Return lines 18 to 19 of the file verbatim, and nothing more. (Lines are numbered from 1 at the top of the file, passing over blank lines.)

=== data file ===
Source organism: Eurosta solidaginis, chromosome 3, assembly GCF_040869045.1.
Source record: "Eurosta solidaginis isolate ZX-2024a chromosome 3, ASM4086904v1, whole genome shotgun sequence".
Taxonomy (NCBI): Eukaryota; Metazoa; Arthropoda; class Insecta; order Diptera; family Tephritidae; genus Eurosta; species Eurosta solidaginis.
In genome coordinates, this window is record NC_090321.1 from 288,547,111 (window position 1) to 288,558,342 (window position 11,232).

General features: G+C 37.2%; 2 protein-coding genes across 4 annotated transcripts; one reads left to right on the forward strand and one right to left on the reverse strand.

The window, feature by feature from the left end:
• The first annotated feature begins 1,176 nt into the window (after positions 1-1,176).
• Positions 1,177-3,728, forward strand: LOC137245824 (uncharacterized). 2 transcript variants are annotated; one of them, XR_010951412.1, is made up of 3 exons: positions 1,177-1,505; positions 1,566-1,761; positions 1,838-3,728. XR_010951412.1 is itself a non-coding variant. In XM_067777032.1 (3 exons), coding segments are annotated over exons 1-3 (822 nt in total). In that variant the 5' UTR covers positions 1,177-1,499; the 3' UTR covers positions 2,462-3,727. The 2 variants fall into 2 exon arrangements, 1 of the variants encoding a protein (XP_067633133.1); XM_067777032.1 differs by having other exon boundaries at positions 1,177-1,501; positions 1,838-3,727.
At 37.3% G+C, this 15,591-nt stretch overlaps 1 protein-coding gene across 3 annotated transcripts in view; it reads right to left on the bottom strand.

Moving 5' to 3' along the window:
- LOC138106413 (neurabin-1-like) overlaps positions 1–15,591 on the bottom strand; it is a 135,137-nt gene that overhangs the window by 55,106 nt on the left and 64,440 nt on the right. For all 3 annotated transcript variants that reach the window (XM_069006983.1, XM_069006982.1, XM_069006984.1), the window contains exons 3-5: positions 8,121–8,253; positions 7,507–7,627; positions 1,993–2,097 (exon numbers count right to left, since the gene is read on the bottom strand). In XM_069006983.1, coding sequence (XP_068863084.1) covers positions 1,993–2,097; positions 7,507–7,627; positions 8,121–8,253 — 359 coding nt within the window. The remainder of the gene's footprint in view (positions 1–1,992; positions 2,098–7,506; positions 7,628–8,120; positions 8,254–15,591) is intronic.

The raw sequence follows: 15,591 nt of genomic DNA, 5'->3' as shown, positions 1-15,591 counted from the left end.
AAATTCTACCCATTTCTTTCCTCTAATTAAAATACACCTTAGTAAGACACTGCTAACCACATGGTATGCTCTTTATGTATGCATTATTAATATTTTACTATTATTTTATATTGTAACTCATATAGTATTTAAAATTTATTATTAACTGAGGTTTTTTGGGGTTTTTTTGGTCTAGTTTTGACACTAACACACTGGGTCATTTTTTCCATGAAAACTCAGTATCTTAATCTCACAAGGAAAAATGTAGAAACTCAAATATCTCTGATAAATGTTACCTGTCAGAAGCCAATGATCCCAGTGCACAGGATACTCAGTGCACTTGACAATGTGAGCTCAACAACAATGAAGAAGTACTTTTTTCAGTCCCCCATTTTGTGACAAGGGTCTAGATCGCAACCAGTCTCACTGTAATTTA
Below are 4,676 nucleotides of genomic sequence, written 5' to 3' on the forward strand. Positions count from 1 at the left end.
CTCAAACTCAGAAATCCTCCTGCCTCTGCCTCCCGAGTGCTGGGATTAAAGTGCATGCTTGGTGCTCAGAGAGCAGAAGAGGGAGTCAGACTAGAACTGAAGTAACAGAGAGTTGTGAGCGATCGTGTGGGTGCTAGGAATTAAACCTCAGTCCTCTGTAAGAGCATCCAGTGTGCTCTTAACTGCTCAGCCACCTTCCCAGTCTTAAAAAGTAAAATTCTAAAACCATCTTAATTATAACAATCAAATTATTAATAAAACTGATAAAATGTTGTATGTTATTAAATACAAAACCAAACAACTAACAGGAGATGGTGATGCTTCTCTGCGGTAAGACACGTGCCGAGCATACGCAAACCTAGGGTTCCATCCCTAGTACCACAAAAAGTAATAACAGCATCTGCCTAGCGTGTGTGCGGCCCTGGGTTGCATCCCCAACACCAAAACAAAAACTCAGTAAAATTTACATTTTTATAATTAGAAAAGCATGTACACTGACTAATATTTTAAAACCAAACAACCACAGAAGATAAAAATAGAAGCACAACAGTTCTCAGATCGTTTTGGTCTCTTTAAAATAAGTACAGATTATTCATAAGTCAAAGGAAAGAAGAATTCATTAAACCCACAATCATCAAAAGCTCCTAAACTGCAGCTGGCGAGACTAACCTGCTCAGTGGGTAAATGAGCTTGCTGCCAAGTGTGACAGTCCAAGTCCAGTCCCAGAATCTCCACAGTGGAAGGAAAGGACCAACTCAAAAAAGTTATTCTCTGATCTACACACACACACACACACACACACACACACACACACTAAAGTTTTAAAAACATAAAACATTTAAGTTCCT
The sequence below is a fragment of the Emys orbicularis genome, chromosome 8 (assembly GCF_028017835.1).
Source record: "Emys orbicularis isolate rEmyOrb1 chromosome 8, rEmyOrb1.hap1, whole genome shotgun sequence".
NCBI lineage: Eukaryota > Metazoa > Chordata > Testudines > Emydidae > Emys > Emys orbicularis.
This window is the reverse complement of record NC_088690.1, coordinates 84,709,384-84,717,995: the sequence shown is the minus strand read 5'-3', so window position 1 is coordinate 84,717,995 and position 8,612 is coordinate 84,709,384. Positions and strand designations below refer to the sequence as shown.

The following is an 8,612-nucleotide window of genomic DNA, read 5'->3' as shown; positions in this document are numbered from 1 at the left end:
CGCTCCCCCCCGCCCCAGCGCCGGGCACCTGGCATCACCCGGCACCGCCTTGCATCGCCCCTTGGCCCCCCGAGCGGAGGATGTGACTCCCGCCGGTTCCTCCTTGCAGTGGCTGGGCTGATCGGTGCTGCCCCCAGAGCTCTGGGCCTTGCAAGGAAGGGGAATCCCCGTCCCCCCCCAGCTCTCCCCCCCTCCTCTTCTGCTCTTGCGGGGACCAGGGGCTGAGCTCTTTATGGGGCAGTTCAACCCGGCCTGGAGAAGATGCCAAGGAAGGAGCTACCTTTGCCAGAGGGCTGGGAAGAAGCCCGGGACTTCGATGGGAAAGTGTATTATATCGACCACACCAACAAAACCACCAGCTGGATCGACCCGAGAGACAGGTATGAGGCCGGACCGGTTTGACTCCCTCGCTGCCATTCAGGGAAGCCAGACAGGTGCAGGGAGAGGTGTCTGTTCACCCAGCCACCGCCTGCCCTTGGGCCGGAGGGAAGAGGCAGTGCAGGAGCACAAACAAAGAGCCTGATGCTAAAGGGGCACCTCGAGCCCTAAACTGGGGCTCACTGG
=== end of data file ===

NCBI lineage: Eukaryota > Metazoa > Chordata > Testudines > Emydidae > Emys > Emys orbicularis.
This window is the reverse complement of record NC_088690.1, coordinates 84,709,384-84,717,995: the sequence shown is the minus strand read 5'-3', so window position 1 is coordinate 84,717,995 and position 8,612 is coordinate 84,709,384. Positions and strand designations below refer to the sequence as shown.